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Medicine in Literature

A guide to the Medicine in Literature collection in the Walton Library.
Medicine in Literature

About Our Collection

Our Medicine in Literature collection captures the complexities of what it means to be human through a wide range of literary genres and film. These resources range from fiction and non-fiction (medical history, medical ethics and memoirs) to graphic novels, poetry and prose (medicine as metaphor). Representations of illness, dis-ease, healing and health are interwoven themes that give voice to a diversity of perspectives and experiences. If you're interested in exploring your subject from a different viewpoint or simply want to broaden your reading, dive right in! The MIL collection is housed in the Quiet Study area of the Walton Library. Please ask a member of staff if in doubt about the location. Happy reading!

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What's New

Wellcome Book Prize 2019

Now celebrating its 10th anniversary, the Wellcome Book Prize rewards exceptional works of literature that illuminate the many ways that health, medicine and illness touch our lives.
The shortlist for the prize will be announced on Tuesday 19 March, with the winner revealed on Wednesday 1st May. 
We have every book in the longlist available to borrow - click through to find out more about each one.

Thomas Page McBee - Amateur: A True Story About What Makes A Man

An exploration of modern masculinity by the first transgender man to box at Madison Square Garden.

In this groundbreaking new book, Thomas Page McBee, a trans man, trains to fight in a charity match at Madison Square Garden while struggling to untangle the vexed relationship between masculinity and violence.

Through his experience of boxing – learning to get hit, and to hit back; wrestling with the camaraderie of the gym; confronting the betrayals and strength of his own body – McBee examines the weight of male violence, the pervasiveness of gender stereotypes and the limitations of conventional masculinity. A wide-ranging exploration of gender in our society, Amateur is ultimately a story of hope, as McBee traces a way forward: a new masculinity, inside the ring and out of it.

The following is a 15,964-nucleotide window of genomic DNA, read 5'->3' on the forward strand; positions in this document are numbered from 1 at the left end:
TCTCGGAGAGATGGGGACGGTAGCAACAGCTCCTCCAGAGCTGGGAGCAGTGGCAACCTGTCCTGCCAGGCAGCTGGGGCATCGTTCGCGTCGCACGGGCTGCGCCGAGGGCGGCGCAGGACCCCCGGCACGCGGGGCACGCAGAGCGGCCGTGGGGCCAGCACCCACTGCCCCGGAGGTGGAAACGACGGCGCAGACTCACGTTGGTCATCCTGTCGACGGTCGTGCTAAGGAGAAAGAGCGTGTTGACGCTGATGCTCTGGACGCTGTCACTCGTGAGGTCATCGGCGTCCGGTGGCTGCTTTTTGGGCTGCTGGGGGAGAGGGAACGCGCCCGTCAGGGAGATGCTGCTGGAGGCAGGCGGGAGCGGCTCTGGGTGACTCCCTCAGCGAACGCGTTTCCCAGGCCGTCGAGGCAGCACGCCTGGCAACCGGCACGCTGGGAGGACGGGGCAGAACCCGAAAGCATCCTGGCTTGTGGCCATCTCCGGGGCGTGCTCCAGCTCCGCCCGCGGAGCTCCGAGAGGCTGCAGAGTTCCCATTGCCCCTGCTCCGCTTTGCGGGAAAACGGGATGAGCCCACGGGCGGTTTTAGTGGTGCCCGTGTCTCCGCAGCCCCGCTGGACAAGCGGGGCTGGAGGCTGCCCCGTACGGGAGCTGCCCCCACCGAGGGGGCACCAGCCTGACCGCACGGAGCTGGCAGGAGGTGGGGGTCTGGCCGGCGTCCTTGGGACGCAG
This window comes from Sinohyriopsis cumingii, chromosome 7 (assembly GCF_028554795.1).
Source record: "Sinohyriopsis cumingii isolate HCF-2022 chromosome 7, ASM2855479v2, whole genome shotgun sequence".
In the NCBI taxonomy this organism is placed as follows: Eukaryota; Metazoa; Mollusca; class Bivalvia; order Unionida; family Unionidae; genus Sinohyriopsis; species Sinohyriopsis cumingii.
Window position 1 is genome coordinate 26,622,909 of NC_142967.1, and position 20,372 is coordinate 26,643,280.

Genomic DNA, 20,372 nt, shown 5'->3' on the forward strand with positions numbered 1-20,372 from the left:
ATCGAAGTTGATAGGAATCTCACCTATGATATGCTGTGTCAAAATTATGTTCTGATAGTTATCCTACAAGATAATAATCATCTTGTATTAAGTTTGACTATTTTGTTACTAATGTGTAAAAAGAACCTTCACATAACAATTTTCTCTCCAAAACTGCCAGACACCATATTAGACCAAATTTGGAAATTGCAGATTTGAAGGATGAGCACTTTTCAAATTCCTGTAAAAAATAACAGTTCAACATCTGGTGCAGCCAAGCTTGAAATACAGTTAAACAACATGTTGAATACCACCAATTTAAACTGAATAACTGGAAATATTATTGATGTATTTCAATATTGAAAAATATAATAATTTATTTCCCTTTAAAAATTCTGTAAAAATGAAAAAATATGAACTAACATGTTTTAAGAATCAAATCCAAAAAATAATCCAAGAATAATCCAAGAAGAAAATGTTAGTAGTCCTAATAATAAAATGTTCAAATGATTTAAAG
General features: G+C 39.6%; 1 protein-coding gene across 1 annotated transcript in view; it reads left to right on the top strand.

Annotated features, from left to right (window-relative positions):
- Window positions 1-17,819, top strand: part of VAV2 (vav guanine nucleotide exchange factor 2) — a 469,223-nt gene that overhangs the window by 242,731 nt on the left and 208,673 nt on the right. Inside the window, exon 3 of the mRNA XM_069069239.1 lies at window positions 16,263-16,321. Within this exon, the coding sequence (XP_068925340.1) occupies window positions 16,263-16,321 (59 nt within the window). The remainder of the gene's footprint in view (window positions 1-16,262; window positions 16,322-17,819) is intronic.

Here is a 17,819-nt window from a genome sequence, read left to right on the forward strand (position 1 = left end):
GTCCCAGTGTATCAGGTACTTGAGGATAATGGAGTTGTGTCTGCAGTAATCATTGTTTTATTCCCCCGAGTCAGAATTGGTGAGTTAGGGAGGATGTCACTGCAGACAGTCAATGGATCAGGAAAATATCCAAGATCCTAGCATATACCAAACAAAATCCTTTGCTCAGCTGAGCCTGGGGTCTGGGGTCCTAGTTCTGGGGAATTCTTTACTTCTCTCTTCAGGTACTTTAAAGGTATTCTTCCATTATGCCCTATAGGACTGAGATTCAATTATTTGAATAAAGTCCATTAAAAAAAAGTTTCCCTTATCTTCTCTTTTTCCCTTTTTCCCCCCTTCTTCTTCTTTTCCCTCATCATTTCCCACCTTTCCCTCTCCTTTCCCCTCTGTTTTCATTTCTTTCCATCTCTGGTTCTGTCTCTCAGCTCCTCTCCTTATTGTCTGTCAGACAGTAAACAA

A graceful and uncompromising exploration of living, fighting and healing, in Amateur we gain insight into the stereotypes and shifting realities of masculinity today through the eyes of a new man.

Matthew Sperling - Astroturf

A story about masculinity, identity, sock-puppets and steroids.

Good things can happen when you do bad things.

At 30, Ned is in a rut. His girlfriend has dumped him, his job is boring and he lives in a dismal bedsit. While others around him climb the property ladder and get ahead, he seems destined to remain one of life’s plodders.

Encouraged by a friend to try using steroids to bulk up his frame, Ned is pleased to discover a new vitality within himself. Physical changes are only the beginning: his mental state is clearer, he feels more confident and, most thrillingly of all, friends and lovers alike seem compelled by this new improved Ned.

Using his knowledge of the murky yet surprising online world of steroids, Ned begins to build a business and discovers that his talents can take him further than he ever thought possible. But when his new life is threatened, he finds himself doing things he never would have dared to do before.

And it all seems to be going fine…

Tara Westover - Educated

This incredible and moving memoir, which has garnered huge international attention and plaudits, is about the power of education – and the determination of one young woman to fight for her right to be ‘educated’.

Tara Westover and her family grew up preparing for the End of Days but, according to the government, she didn’t exist. She hadn’t been registered for a birth certificate. She had no school records because she’d never set foot in a classroom, and no medical records because her father didn’t believe in hospitals.

As she grew older, her father became more radical and her brother more violent. At 16, Tara knew she had to leave home. In doing so she discovered both the transformative power of education and the price she had to pay for it.

Akwaeke Emezi - Freshwater